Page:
MONMOUTH — The town will turn over its downtown center Saturday to AppleFest 2014, a daylong celebration of apples and rural life that will raise money to benefit the Monmouth Museum and other programs.

Main Street will be closed to traffic and open to pedestrians and activities from 9 a.m. to 4 p.m.

A breakfast at United Church of Monmouth’s Packard Activity Center will kick things off with apple pancakes, blueberry pancakes and scrambled eggs.

Admission costs $6 for adults and $3 for children 8 and under. Proceeds will benefit United Church and the Methodist Church of East Monmouth.

A road race will start at 8 a.m. at Cumston Hall, which is also the finish line. The 5-kilometer course runs up Blue Road and back down Academy Road. Nancy Ludewig, one of the race organizers, said the course is good for runners trying to set personal records because the second half of the race is all downhill. Runners can sign up for the race on race day.

The race is being hosted by Friends of Cumston Hall, and proceeds will benefit the iconic structure designed by Harry Cochrane and built in 1900 that houses the Theater at Monmouth.


AppleFest started in 1989 as a way to raise funds for the Monmouth Museum. It has grown in size and popularity every year since then. Sheila Sanford, North Monmouth postmaster and president of Monmouth Museum, said proceeds from AppleFest are used to pay for insurance on the museum’s buildings and for other expenses.

The museum, which includes several old buildings in downtown Monmouth, was started in the 1960s by the late Earle Flanders, a local funeral director who collected historical items and stored them in the buildings he saved from demolition.

The Monmouth Museum, which owns eight old buildings, houses exhibits depicting life in an agricultural town from 1800 to 1950. Among the museum buildings are a stencil shop, a blacksmith’s shop, a carriage house, an old-time school room and a 19th-century dwelling.

Admission to the museum’s buildings is free on the day of AppleFest. During the rest of the year, admission costs $5 for adults and $1 for children.

“I would estimate that last year, we had 1,500 people throughout the day,” Sanford said.

She said the museum’s new acquisitions during the past year include a telescope that was owned by Fred Metcalf, “a very nice antique music box,” and a corn shucker that was made in Monmouth.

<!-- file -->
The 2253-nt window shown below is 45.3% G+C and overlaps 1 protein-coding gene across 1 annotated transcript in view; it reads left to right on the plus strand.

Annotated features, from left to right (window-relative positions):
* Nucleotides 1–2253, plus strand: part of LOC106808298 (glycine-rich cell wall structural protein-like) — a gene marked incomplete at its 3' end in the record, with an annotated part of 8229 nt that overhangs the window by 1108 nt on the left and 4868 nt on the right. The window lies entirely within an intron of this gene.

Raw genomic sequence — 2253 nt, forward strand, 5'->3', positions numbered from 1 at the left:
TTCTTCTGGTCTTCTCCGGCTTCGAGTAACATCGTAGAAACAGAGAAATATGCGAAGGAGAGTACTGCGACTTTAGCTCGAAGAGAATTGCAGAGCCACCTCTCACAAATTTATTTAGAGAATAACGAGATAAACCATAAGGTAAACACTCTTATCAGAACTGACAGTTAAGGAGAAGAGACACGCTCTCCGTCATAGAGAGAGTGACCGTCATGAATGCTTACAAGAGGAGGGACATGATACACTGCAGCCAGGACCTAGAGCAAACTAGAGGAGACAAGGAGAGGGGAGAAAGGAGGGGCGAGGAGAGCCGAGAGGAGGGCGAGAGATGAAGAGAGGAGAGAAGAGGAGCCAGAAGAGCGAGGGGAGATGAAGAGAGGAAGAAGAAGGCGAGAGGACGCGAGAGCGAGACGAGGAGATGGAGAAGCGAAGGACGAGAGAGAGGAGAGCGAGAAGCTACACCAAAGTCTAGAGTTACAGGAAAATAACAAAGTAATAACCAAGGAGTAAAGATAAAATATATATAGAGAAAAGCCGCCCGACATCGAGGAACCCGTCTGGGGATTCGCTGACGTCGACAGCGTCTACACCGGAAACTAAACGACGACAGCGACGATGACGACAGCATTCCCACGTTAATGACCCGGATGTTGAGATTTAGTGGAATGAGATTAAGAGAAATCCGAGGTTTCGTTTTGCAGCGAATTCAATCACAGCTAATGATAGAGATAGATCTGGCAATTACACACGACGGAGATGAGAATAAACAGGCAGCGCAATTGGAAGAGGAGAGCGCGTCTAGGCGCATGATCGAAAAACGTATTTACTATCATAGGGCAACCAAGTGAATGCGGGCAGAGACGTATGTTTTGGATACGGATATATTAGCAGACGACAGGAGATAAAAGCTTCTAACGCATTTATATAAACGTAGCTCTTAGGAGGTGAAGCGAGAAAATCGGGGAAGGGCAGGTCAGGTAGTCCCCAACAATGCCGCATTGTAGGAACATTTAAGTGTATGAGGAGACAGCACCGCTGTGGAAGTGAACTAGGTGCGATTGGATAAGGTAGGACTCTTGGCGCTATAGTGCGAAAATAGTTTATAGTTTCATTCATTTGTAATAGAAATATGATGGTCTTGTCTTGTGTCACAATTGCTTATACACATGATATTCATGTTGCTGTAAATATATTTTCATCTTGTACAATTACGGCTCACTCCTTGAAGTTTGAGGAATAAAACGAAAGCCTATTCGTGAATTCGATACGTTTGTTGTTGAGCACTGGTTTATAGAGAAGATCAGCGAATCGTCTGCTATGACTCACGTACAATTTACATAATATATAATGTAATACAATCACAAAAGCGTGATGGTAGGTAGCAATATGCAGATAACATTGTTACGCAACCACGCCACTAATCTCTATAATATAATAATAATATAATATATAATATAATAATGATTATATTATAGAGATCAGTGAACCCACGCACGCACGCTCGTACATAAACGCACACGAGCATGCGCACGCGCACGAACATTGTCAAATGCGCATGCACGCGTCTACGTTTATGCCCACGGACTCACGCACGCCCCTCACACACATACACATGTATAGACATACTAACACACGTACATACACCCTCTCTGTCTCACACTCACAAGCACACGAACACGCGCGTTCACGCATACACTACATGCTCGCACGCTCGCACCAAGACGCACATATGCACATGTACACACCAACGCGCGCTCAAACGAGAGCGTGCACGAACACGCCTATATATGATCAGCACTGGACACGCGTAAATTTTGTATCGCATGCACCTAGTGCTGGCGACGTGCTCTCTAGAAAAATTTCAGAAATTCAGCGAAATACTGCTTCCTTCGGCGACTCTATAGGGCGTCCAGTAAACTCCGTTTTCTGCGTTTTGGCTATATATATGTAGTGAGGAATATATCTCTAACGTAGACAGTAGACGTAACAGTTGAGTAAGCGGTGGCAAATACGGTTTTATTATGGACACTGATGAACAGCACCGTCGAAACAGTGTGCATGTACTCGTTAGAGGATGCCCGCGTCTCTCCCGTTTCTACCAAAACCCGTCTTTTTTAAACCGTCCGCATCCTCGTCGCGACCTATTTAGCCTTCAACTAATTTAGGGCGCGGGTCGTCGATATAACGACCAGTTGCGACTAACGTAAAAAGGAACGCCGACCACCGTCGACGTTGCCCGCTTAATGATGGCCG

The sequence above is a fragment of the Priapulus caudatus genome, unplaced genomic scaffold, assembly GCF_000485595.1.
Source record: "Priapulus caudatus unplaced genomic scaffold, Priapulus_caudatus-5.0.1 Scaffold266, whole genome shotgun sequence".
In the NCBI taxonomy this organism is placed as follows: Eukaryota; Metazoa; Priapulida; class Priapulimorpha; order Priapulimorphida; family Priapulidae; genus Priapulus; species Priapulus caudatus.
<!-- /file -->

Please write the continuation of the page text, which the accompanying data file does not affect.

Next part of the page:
“Once the Monmouth valley was considered to be the biggest apple-producing area in northern New England,” Sanford said. Though those orchards have shrunk in size or gone out of business, Monmouth still has a tradition of growing apples and baking apple pies.

Sanford said about 70 bakers make 100 apple pies that are for sale at the festival, either as whole pies or as slices topped with cheddar cheese or ice cream.

Linda Verrill, who sells pie slices for $3 apiece in the Apple Pie Cafe, said business is brisk during the festival. She also sells coffee, hot and cold apple cider and sometimes soup.

“We usually sell out,” Verrill said. “We do pretty well over there. I see a lot of people I know and a lot of people I don’t know. Last time there was a couple from Australia who wanted to see a moose.”

Whole apple pies are for sale in the country store across Main Street from the rest of the museum. Sanford said there will be free balloons for the children, rides in a barrel-car train and rides in a horse-drawn wagon.

“There will be a lot of demonstrations you can watch,” Sanford said. An apple pie eating contest also is on the agenda.

There will be a cider pressing demonstration, a quilt raffle and a crafters’ fair on Main Street.

“We begin heavy planning for the festival in May or June, but we always have AppleFest in mind throughout the year,” Sanford said.

To find AppleFest, turn off U.S. Route 202 about five miles west of Winthrop on Route 132 and drive about three miles until you get to Monmouth Center, where the festival is held.

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